Career Level Officer: CWO2, CWO3, Captain
Field Marshal Erwin Rommel exerted an almost hypnotic influence not only over his own troops but also over the Allied soldiers of the Eighth Army in the Second World War. Even when the legend surrounding his invincibility was overturned at El Alamein, the aura surrounding Rommel himself remained unsullied. As a leader of a small unit in the First World War, he proved himself an aggressive and versatile commander, with a reputation for using the battleground terrain to his own advantage, for gathering intelligence, and for seeking out and exploiting enemy weaknesses. Rommel graphically describes his own achievements, and those of his units, in the swift-moving battles on the Western Front, in the ensuing trench warfare, in the 1917 campaign in Romania, and in the pursuit across the Tagliamento and Piave rivers. This classic account seeks out the basis of his astonishing leadership skills, providing an indispensable guide to the art of war written by one of its greatest exponents.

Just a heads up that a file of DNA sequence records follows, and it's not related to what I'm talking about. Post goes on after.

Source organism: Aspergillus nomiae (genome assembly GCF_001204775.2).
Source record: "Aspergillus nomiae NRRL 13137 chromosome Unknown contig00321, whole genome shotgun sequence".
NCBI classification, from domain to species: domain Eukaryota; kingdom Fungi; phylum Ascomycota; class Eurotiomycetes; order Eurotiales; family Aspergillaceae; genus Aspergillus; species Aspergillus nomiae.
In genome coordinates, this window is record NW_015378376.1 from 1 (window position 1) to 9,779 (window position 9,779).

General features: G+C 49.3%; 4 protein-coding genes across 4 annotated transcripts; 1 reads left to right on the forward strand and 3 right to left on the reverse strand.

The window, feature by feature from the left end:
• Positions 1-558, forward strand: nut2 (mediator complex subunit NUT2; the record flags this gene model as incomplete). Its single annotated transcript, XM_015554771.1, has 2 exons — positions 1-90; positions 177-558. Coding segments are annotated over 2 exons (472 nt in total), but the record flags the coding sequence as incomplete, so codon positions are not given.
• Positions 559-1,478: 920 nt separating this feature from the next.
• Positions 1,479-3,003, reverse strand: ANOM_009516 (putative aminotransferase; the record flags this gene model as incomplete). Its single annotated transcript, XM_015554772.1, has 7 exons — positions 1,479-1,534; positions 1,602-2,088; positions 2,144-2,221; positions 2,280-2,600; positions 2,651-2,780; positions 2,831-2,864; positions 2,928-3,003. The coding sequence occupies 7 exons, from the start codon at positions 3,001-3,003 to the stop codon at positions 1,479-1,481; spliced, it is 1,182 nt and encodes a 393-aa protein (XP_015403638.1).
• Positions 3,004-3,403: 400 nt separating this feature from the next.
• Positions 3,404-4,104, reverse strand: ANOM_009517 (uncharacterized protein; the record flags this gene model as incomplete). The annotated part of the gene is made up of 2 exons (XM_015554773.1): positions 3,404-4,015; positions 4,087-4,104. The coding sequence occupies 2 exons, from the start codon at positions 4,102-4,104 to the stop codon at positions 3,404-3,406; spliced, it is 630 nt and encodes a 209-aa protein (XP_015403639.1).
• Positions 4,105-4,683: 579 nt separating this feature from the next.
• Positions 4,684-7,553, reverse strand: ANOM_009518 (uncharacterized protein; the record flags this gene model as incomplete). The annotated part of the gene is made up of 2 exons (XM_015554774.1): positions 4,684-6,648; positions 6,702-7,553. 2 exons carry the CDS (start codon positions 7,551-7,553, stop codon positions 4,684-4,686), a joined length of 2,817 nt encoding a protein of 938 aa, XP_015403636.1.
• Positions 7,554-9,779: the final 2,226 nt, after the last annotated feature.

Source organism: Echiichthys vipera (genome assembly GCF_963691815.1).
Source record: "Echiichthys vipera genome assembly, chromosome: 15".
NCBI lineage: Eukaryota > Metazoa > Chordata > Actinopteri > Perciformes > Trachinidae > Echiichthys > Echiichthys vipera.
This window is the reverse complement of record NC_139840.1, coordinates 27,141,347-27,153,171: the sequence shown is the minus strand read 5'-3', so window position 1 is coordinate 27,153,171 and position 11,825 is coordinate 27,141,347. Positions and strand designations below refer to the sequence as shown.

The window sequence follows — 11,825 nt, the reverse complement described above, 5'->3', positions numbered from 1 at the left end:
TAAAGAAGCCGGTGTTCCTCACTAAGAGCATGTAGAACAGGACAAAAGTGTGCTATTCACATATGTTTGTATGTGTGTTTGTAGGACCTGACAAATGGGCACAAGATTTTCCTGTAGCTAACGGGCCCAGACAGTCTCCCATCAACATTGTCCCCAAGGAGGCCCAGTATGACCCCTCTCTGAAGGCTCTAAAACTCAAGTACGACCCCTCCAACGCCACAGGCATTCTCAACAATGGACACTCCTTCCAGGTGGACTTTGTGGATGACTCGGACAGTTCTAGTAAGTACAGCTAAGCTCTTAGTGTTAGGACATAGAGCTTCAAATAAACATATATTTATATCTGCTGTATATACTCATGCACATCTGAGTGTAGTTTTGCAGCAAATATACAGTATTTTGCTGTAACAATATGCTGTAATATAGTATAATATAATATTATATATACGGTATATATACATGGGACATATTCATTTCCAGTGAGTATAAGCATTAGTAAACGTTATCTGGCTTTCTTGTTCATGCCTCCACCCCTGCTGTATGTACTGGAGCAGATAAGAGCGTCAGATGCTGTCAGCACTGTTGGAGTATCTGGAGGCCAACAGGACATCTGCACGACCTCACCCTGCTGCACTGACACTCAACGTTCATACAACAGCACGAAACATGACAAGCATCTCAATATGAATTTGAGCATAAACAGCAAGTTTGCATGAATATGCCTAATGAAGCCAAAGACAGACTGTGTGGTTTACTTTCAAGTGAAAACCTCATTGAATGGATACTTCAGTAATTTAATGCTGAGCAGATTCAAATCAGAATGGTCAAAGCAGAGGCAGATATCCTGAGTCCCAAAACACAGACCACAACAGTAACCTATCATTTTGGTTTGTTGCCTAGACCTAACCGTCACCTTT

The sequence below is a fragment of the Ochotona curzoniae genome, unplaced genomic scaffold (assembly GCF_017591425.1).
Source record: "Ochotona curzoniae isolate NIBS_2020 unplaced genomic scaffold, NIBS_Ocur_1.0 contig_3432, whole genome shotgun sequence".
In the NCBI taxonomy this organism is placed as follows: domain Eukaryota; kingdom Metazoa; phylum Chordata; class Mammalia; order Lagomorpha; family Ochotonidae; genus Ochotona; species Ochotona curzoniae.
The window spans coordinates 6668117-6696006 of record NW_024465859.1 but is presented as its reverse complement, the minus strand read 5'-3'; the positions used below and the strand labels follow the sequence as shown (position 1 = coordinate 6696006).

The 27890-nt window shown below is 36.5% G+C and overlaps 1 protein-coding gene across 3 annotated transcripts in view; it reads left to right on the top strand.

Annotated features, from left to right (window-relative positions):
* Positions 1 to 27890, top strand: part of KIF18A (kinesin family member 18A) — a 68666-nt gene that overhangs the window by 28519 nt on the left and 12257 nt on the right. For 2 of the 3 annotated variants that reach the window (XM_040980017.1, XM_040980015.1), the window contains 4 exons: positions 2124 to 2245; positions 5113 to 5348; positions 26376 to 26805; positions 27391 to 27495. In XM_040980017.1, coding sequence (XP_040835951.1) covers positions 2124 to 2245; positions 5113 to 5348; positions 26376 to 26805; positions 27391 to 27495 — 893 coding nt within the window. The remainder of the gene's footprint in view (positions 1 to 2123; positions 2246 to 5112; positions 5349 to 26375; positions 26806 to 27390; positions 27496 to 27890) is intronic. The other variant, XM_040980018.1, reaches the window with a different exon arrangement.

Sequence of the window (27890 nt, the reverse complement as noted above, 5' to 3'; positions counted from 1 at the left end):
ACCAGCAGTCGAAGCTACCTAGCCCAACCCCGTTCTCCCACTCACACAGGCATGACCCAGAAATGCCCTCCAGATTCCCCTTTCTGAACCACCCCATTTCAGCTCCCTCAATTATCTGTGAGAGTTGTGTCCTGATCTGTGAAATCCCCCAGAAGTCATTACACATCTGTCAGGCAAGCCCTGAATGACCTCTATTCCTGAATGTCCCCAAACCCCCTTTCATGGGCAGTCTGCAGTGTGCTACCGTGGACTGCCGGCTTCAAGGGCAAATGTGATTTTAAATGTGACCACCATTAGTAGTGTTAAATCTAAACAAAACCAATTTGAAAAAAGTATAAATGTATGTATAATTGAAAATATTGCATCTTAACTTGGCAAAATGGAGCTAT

This is the story of a small group of soldiers from the 101st Airborne Division’s fabled 502nd Infantry Regiment—a unit known as “the Black Heart Brigade.” Deployed in late 2005 to Iraq’s so-called Triangle of Death, a veritable meat grinder just south of Baghdad, the Black Hearts found themselves in arguably the country’s most dangerous location at its most dangerous time.
Hit by near-daily mortars, gunfire, and roadside bomb attacks, suffering from a particularly heavy death toll, and enduring a chronic breakdown in leadership, members of one Black Heart platoon—1st Platoon, Bravo Company, 1st Battalion—descended, over their year-long tour of duty, into a tailspin of poor discipline, substance abuse, and brutality.